Friday, December 18, 2009


Some telling comments from the Austin Chronicle:
Council Member Sheryl Cole sits with Leffingwell on the Transit Working Group; she had heard Allen say there he believed pressure to meet a November 2004 rail referendum deadline had shortchanged the design and engineering work on the Red Line. In Allen's assessment, inadequate early planning, design, and engineering work, combined with a failure to engage sufficient outside expertise, had led to an unrealistic budget and schedule.
I wrote about the quick switch from LRT to Commuter Rail in my Master's report. Capital Metro had only been working on the Red Line plan for a few months before they made the decision to put it before voters in the summer. They had been talking about LRT up until January of 2004. Contacts at UT had mentioned that Capital Metro had stopped talking to them cold turkey to pursue this other plan. From my Masters report (Thesis)
According to John Rishling, Vice President for Campus Planning at the University of Texas, light rail planning continued until January of 2004 when talks with John Almond, the lead engineer for the rail project, all of the sudden stopped. Rishling stated that the Pickle Research Center in North Austin between the red line and the Union Pacific line is being planned as a residential campus for students of the University of Texas and transit was needed to connect it to the main campus. Maps in Rishling’s office suggest light rail be built down San Jacinto Street but even by August he had not heard anything from the transit agency except for what he read in the news...In March of 2004 Capital Metro announced their proposed system.
From Doug Allen's account it seems as if they didn't have enough time to think this plan through before the election. More than likely they devised the plan for the Red Line in two months based on years of putting the alternatives against each other. In other words it smells of bad push politics from people like Mike Krusee, which we knew all along was spinning away from light rail and pushing for rail towards his district, not in Capital Metro's service area.

But even more hidden gold from interim CEO Doug Allen:
In October's meeting, Allen said the cost of the Red Line commuter rail system "probably could and should have" been $300 million (to build it out properly, with double tracking) to serve the transit ridership potential in that corridor – still a good price for a 32-mile system.
I don't think this should be hard for everyone to understand. 38,000 riders for LRT in 2000 versus 2,000 riders for Commuter rail in 2004. It's not rocket science. The politics was messy and Capital Metro allowed themselves to get pushed into it. This didn't start with the current contractor, this started back before 2000 with Krusee who was head of the House Transportation Committee. Again from my Masters Report:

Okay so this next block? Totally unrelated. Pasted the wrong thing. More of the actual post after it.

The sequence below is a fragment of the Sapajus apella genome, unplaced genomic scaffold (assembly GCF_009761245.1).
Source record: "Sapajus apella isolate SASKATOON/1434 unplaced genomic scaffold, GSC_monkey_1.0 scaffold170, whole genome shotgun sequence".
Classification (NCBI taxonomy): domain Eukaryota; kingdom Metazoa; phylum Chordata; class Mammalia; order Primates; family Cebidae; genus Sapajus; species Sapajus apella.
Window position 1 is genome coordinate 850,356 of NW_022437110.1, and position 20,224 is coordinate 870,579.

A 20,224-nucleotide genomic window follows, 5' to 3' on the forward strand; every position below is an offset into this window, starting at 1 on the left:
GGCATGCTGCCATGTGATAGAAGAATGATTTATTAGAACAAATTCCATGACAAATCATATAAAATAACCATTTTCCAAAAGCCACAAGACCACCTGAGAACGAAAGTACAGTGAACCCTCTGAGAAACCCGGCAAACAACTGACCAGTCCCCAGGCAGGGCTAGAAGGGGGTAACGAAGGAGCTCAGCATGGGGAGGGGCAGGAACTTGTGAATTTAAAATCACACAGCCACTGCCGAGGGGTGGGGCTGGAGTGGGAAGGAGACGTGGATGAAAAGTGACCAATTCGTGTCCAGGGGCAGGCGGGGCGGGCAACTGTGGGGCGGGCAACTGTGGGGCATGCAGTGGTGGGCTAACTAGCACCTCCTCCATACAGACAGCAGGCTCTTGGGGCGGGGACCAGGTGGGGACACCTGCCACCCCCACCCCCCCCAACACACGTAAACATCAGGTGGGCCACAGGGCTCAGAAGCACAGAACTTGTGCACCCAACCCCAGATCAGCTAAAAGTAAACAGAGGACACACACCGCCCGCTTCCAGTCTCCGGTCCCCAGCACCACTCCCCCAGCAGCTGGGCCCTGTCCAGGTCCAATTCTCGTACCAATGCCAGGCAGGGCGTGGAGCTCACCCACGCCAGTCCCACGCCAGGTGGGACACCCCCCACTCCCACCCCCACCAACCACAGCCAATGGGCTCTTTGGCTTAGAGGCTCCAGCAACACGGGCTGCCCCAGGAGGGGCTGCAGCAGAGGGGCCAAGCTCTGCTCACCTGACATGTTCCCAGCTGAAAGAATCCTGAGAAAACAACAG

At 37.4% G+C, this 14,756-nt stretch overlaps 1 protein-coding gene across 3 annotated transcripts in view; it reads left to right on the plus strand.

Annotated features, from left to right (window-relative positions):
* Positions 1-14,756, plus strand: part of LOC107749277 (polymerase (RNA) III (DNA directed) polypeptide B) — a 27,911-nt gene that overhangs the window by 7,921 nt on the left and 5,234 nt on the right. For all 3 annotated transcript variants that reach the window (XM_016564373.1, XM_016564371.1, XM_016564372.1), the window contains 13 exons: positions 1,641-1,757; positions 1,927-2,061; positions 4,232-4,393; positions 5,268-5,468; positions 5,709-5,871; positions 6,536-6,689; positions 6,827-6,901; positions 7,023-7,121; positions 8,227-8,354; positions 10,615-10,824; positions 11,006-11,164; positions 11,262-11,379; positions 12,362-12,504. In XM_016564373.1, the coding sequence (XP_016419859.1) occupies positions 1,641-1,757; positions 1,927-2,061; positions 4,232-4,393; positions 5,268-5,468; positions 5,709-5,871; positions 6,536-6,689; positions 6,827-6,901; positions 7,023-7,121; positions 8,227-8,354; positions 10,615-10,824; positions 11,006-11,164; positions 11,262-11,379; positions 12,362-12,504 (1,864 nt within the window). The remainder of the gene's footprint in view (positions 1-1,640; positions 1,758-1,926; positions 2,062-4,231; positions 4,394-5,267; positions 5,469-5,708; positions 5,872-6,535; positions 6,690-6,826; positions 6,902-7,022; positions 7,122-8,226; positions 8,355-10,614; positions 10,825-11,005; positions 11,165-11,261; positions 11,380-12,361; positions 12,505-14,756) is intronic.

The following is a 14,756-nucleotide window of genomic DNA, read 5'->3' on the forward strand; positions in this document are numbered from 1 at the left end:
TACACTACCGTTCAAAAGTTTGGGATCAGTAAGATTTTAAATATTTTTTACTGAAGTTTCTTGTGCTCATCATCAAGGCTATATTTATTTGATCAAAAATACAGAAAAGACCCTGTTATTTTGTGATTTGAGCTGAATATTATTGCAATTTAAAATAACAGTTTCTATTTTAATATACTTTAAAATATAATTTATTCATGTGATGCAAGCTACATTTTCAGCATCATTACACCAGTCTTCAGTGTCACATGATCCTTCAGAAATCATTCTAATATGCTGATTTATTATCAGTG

Representative Krusee proposed a starter red line replacing the 1998 consultant’s green line light rail in 2000. Consultants in 1998 believed that the green line was a better route for ridership production however it was turned down by the voters in 2000. It seemed that commuter rail was on Senator Krusee’s mind even before the 2000 election. In a 2000 Austin American Statesman article, he was quoted, “I wish they would be more open-minded to alternatives to light rail”.
His fixation on that freight line led to a poorly planned line and here we are seeing the results in 2009. Thanks Mike, glad you had your revelations after you lost your power to do anything about it.


M1EK said...

I find it irritating how the Chron still lets them get away with the implication that a double-tracked Red Line doesn't suck just as much. Even they knew better at one point; in this article I stumbled upon recently from the 2000 run-up:

The money quote:

"(Conversely, the original Red Line, which had far lower ridership and -- even though it was on existing rail right of way -- only marginally lower projected costs, was headed, Cap Met insiders say, for a "not recommended" kiss-of-death rating, which is why the transit authority switched tracks at the 11th hour.) "

Note that this was for a 1998-era proposal which involved building what is now the Red Line as completely double-tracked LRT (new tracks, electric wires). The Feds still thought the ridership would be awful even with the second magic track.

Peter said...

i predict this line will be a success within 10 years of its opening. it'll require walkable/bikeable areas around all the stations, ideally with full bike parking amenities, but even if the land use/other support is minimal, i still suspect this line will do very well.

austin has no other alternative. driving sucks. people are fed up. once they get a taste of how decent life can be without a car, they'll jump on board.

of course, the town really needs a bike group or some other grassroots organization to start battling for citizens. a Streetsblog Austin would be awesome, too.